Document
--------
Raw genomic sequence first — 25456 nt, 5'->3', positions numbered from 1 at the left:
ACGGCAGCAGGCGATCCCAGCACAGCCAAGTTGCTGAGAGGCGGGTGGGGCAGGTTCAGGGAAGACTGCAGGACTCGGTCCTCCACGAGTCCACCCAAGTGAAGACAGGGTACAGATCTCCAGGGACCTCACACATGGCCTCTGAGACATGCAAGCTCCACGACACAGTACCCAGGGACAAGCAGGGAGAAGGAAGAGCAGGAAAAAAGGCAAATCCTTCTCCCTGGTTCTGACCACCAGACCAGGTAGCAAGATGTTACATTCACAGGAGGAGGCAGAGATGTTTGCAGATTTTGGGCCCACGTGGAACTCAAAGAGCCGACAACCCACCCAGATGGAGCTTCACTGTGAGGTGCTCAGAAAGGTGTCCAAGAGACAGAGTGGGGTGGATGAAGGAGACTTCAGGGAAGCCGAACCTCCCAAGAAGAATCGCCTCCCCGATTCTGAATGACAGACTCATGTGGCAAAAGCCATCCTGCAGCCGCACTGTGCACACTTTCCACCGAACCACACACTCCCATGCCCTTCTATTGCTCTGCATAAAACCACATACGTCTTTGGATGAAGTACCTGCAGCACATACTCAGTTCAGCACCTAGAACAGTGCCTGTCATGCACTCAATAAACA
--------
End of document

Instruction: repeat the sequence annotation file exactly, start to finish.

Raw genomic sequence first — 25456 nt, 5'->3', positions numbered from 1 at the left:
ACGGCAGCAGGCGATCCCAGCACAGCCAAGTTGCTGAGAGGCGGGTGGGGCAGGTTCAGGGAAGACTGCAGGACTCGGTCCTCCACGAGTCCACCCAAGTGAAGACAGGGTACAGATCTCCAGGGACCTCACACATGGCCTCTGAGACATGCAAGCTCCACGACACAGTACCCAGGGACAAGCAGGGAGAAGGAAGAGCAGGAAAAAAGGCAAATCCTTCTCCCTGGTTCTGACCACCAGACCAGGTAGCAAGATGTTACATTCACAGGAGGAGGCAGAGATGTTTGCAGATTTTGGGCCCACGTGGAACTCAAAGAGCCGACAACCCACCCAGATGGAGCTTCACTGTGAGGTGCTCAGAAAGGTGTCCAAGAGACAGAGTGGGGTGGATGAAGGAGACTTCAGGGAAGCCGAACCTCCCAAGAAGAATCGCCTCCCCGATTCTGAATGACAGACTCATGTGGCAAAAGCCATCCTGCAGCCGCACTGTGCACACTTTCCACCGAACCACACACTCCCATGCCCTTCTATTGCTCTGCATAAAACCACATACGTCTTTGGATGAAGTACCTGCAGCACATACTCAGTTCAGCACCTAGAACAGTGCCTGTCATGCACTCAATAAACA